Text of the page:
Background: Stigma has been shown to have a significant influence on help-seeking, adherence to treatment and social opportunities for those experiencing depression. There is a need for studies which examine how the stigma of depression intersects with responses to depression.
Methods: 161 telephone interviews with people experiencing depressive symptoms, derived from a longitudinal cohort study, were sampled on the basis of their perceptions of stigma around depression. Interview transcripts were searched for references to stigma and analysed thematically. The frequency of the themes was calculated and cross-referenced, producing a meta-theme matrix.
Results: Stigma was closely linked to ideas about responsibility for causation and/or continuation of depressive symptoms. Stigmatized individuals felt compelled to take steps to develop their resilience including drawing on existing support networks and expanding on positive emotions and personal strengths in order to counteract this stigma. However, such strategies were burdensome for some. These participants gained relief from relinquishing their personal responsibility.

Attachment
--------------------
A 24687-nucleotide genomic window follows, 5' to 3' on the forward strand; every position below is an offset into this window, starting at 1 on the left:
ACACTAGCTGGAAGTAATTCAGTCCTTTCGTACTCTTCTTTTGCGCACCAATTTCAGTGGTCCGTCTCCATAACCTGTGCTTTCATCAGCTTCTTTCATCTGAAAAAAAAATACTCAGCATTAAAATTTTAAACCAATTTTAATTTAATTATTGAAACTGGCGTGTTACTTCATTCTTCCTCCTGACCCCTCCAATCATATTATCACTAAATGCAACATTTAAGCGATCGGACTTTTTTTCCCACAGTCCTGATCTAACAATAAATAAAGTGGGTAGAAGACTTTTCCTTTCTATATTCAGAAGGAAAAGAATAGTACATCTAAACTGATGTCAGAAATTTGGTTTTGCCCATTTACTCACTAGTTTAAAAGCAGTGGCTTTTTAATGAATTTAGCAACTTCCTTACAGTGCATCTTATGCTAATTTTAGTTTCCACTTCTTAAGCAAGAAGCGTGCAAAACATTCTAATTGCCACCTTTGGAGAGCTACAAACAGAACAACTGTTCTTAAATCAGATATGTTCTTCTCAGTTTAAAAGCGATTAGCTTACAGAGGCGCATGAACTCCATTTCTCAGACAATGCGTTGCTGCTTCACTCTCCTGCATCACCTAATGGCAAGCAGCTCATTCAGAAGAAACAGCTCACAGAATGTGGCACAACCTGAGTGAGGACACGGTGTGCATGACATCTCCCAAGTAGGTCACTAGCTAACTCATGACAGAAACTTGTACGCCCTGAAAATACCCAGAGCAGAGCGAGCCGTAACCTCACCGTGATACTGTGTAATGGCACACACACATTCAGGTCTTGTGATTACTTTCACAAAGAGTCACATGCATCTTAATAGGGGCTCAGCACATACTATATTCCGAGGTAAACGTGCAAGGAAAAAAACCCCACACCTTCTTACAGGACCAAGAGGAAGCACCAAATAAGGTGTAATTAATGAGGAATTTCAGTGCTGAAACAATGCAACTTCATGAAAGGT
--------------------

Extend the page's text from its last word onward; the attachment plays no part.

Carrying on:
Limitations: The data were briefer than many interview studies. This narrowed its interpretation, but allowed a large sample of participants.
Conclusions: When considering how to tailor therapies for those experiencing depressive symptoms, health professionals should consider the interaction of stigma with coping strategies. Many individuals can build on existing relationships and personal strengths to develop resilience, some however need to first relinquish the expectation of having sufficient pre-existing resilience within themselves.
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